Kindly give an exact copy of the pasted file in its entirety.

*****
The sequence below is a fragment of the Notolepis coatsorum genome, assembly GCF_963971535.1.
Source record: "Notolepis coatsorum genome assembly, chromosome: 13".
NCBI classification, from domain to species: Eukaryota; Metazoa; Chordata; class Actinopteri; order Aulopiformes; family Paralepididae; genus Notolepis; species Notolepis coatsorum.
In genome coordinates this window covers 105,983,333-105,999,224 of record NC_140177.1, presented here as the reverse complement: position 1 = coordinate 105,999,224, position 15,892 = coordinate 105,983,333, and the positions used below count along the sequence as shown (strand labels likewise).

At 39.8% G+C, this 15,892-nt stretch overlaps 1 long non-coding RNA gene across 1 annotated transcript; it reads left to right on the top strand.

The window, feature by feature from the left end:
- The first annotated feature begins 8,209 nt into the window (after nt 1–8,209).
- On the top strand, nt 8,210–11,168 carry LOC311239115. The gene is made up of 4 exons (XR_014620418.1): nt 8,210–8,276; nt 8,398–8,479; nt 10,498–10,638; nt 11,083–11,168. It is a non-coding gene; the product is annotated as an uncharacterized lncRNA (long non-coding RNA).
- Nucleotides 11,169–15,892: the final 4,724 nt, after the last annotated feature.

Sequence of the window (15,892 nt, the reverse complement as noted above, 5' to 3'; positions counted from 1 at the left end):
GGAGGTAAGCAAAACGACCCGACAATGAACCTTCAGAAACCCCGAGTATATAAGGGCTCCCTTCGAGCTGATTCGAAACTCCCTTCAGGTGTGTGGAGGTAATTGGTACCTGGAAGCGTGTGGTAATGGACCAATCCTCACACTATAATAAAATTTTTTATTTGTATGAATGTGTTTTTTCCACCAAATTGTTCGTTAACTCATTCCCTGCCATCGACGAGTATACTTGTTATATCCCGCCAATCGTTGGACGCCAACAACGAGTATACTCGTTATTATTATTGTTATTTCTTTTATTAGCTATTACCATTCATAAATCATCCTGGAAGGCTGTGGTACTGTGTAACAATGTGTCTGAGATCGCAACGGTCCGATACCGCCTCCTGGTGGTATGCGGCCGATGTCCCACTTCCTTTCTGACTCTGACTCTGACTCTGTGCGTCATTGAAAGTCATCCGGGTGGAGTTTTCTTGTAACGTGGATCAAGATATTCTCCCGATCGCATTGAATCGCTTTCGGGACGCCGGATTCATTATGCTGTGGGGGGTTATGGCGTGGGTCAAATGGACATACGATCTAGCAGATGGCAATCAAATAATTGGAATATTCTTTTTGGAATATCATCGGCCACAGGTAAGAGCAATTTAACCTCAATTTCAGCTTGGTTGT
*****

The sequence below is a fragment of the Notolepis coatsorum genome, assembly GCF_963971535.1.
Source record: "Notolepis coatsorum genome assembly, chromosome: 13".
NCBI classification, from domain to species: Eukaryota; Metazoa; Chordata; class Actinopteri; order Aulopiformes; family Paralepididae; genus Notolepis; species Notolepis coatsorum.
In genome coordinates this window covers 105,983,333-105,999,224 of record NC_140177.1, presented here as the reverse complement: position 1 = coordinate 105,999,224, position 15,892 = coordinate 105,983,333, and the positions used below count along the sequence as shown (strand labels likewise).

At 39.8% G+C, this 15,892-nt stretch overlaps 1 long non-coding RNA gene across 1 annotated transcript; it reads left to right on the top strand.

The window, feature by feature from the left end:
- The first annotated feature begins 8,209 nt into the window (after nt 1–8,209).
- On the top strand, nt 8,210–11,168 carry LOC311239115. The gene is made up of 4 exons (XR_014620418.1): nt 8,210–8,276; nt 8,398–8,479; nt 10,498–10,638; nt 11,083–11,168. It is a non-coding gene; the product is annotated as an uncharacterized lncRNA (long non-coding RNA).
- Nucleotides 11,169–15,892: the final 4,724 nt, after the last annotated feature.

Sequence of the window (15,892 nt, the reverse complement as noted above, 5' to 3'; positions counted from 1 at the left end):
GGAGGTAAGCAAAACGACCCGACAATGAACCTTCAGAAACCCCGAGTATATAAGGGCTCCCTTCGAGCTGATTCGAAACTCCCTTCAGGTGTGTGGAGGTAATTGGTACCTGGAAGCGTGTGGTAATGGACCAATCCTCACACTATAATAAAATTTTTTATTTGTATGAATGTGTTTTTTCCACCAAATTGTTCGTTAACTCATTCCCTGCCATCGACGAGTATACTTGTTATATCCCGCCAATCGTTGGACGCCAACAACGAGTATACTCGTTATTATTATTGTTATTTCTTTTATTAGCTATTACCATTCATAAATCATCCTGGAAGGCTGTGGTACTGTGTAACAATGTGTCTGAGATCGCAACGGTCCGATACCGCCTCCTGGTGGTATGCGGCCGATGTCCCACTTCCTTTCTGACTCTGACTCTGACTCTGTGCGTCATTGAAAGTCATCCGGGTGGAGTTTTCTTGTAACGTGGATCAAGATATTCTCCCGATCGCATTGAATCGCTTTCGGGACGCCGGATTCATTATGCTGTGGGGGGTTATGGCGTGGGTCAAATGGACATACGATCTAGCAGATGGCAATCAAATAATTGGAATATTCTTTTTGGAATATCATCGGCCACAGGTAAGAGCAATTTAACCTCAATTTCAGCTTGGTTGT